The Dahomey kingdom was often at war with its neighbors, and captives were needed for the slave trade. The Dahomey women soldiers fought in slave raids, as referenced in the Zora Neale Hurston non-fiction work Barracoon, and in the unsuccessful wars against Abeokuta.

Conflict with France[edit]

First Franco-Dahomean War[edit]

European encroachment into West Africa gained pace during the latter half of the 19th century, and in 1890 King Béhanzin started fighting French forces in the course of the First Franco-Dahomean War. European observers noted that they "handled admirably" in hand-to-hand combat, but that they did not know how to use their flintlocks.[7] The Amazons participated in one major battle: Cotonou, where thousands of Dahoney (including many Amazons) charged the French lines and engaged the defenders in hand-to-hand combat. Despite the compliments given to them by the Europeans, the Amazons were decisively crushed, with several hundred Dahomey troops being gunned down while 129 Dahomey were killed in melee combat within the French lines. The French lost 5 men killed and a few dozen wounded.[12]

Second Franco-Dahomean War[edit]

According to Holmes, many of the French soldiers fighting in Dahomey hesitated before shooting or bayoneting the Amazons. The resulting delay led to many of the French casualties. By the end of the Second Franco-Dahomean War, special units of the Amazons were being assigned specifically to target French officers.[13] After several battles, the French prevailed in the Second Franco-Dahomean War and put an end to the independent Dahomean kingdom. The legionnaires were impressed by the boldness of the Amazons and later wrote about the "incredible courage and audacity." Against a military unit with decidedly superior weaponry and a longer bayonet, however, the Dahomey Amazons could not prevail.[14] During a battle with French soldiers at Adegon on October 6 during the second war, the bulk of the Amazon corps were wiped out in a matter of hours in hand-to-hand combat after the French engaged them with a bayonet charge. For the loss of 86 Regulars and 417 Amazons, the Dahomey only managed to kill 6 French troops in the melee.[15]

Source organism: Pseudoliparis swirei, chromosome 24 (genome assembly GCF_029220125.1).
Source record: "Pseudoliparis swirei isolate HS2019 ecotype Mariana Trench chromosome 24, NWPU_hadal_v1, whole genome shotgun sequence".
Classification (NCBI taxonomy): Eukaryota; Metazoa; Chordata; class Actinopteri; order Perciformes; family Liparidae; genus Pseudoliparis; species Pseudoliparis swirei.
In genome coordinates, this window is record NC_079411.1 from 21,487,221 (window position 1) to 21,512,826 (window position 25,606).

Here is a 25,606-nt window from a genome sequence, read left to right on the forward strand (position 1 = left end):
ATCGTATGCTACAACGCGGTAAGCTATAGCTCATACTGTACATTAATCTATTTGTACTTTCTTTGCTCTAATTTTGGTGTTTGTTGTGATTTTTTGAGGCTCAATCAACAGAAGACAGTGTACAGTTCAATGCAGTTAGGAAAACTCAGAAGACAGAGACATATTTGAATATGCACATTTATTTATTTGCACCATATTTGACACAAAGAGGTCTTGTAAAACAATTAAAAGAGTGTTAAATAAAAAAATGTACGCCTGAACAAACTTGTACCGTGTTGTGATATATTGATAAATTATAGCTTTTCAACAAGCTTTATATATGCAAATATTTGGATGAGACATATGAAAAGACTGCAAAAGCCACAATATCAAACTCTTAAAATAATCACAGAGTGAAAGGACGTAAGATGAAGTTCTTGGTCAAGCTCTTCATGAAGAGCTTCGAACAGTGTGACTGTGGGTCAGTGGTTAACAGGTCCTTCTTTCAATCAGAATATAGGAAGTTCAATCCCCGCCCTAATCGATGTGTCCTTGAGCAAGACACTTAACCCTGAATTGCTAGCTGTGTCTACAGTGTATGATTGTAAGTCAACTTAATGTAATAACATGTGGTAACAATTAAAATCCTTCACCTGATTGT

COLLECTION TROPEN MUSEUM Group portrait of the so-called 'Amazons from Dahomey' during their stay in Paris.

Disbandment[edit]

Veterans at the annual meeting in Abomay in 1908

The troops were disbanded when the kingdom became a French protectorate.[16] Oral tradition states that some surviving amazons secretly remained in Abomey afterwards, where they quietly assassinated a number of French officers. Other stories say the women pledged their services in protection of Agoli-Agbo, the brother of Béhanzin, disguising themselves as his wives in order to guard him.[17]